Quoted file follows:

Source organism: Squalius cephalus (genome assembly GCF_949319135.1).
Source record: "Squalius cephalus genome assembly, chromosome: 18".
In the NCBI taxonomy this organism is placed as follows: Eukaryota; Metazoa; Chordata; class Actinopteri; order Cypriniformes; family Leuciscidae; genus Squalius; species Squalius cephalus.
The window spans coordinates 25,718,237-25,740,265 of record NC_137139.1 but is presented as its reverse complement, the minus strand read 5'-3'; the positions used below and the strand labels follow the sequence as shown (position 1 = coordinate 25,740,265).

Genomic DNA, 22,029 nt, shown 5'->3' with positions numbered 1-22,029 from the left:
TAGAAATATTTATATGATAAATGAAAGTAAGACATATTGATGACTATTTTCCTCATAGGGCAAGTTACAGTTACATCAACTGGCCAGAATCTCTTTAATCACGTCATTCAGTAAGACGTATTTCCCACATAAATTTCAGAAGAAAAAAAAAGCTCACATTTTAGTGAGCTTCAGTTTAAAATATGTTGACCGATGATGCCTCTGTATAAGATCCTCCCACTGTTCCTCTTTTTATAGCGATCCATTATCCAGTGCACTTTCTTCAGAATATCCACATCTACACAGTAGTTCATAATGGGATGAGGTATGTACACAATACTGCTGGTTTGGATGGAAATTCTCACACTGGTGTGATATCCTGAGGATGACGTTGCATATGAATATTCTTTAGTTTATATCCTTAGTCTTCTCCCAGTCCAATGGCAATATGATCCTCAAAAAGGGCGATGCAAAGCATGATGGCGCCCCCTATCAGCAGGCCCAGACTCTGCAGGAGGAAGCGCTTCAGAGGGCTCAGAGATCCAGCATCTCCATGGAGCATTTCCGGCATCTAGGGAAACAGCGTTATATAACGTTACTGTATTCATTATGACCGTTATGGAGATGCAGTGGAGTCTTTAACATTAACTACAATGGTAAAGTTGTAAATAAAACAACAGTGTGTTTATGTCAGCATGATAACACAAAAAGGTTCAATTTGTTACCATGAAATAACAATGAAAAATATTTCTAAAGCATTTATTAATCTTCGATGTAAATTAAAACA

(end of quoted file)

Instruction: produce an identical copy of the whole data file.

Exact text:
Source organism: Squalius cephalus (genome assembly GCF_949319135.1).
Source record: "Squalius cephalus genome assembly, chromosome: 18".
In the NCBI taxonomy this organism is placed as follows: Eukaryota; Metazoa; Chordata; class Actinopteri; order Cypriniformes; family Leuciscidae; genus Squalius; species Squalius cephalus.
The window spans coordinates 25,718,237-25,740,265 of record NC_137139.1 but is presented as its reverse complement, the minus strand read 5'-3'; the positions used below and the strand labels follow the sequence as shown (position 1 = coordinate 25,740,265).

Genomic DNA, 22,029 nt, shown 5'->3' with positions numbered 1-22,029 from the left:
TAGAAATATTTATATGATAAATGAAAGTAAGACATATTGATGACTATTTTCCTCATAGGGCAAGTTACAGTTACATCAACTGGCCAGAATCTCTTTAATCACGTCATTCAGTAAGACGTATTTCCCACATAAATTTCAGAAGAAAAAAAAAGCTCACATTTTAGTGAGCTTCAGTTTAAAATATGTTGACCGATGATGCCTCTGTATAAGATCCTCCCACTGTTCCTCTTTTTATAGCGATCCATTATCCAGTGCACTTTCTTCAGAATATCCACATCTACACAGTAGTTCATAATGGGATGAGGTATGTACACAATACTGCTGGTTTGGATGGAAATTCTCACACTGGTGTGATATCCTGAGGATGACGTTGCATATGAATATTCTTTAGTTTATATCCTTAGTCTTCTCCCAGTCCAATGGCAATATGATCCTCAAAAAGGGCGATGCAAAGCATGATGGCGCCCCCTATCAGCAGGCCCAGACTCTGCAGGAGGAAGCGCTTCAGAGGGCTCAGAGATCCAGCATCTCCATGGAGCATTTCCGGCATCTAGGGAAACAGCGTTATATAACGTTACTGTATTCATTATGACCGTTATGGAGATGCAGTGGAGTCTTTAACATTAACTACAATGGTAAAGTTGTAAATAAAACAACAGTGTGTTTATGTCAGCATGATAACACAAAAAGGTTCAATTTGTTACCATGAAATAACAATGAAAAATATTTCTAAAGCATTTATTAATCTTCGATGTAAATTAAAACA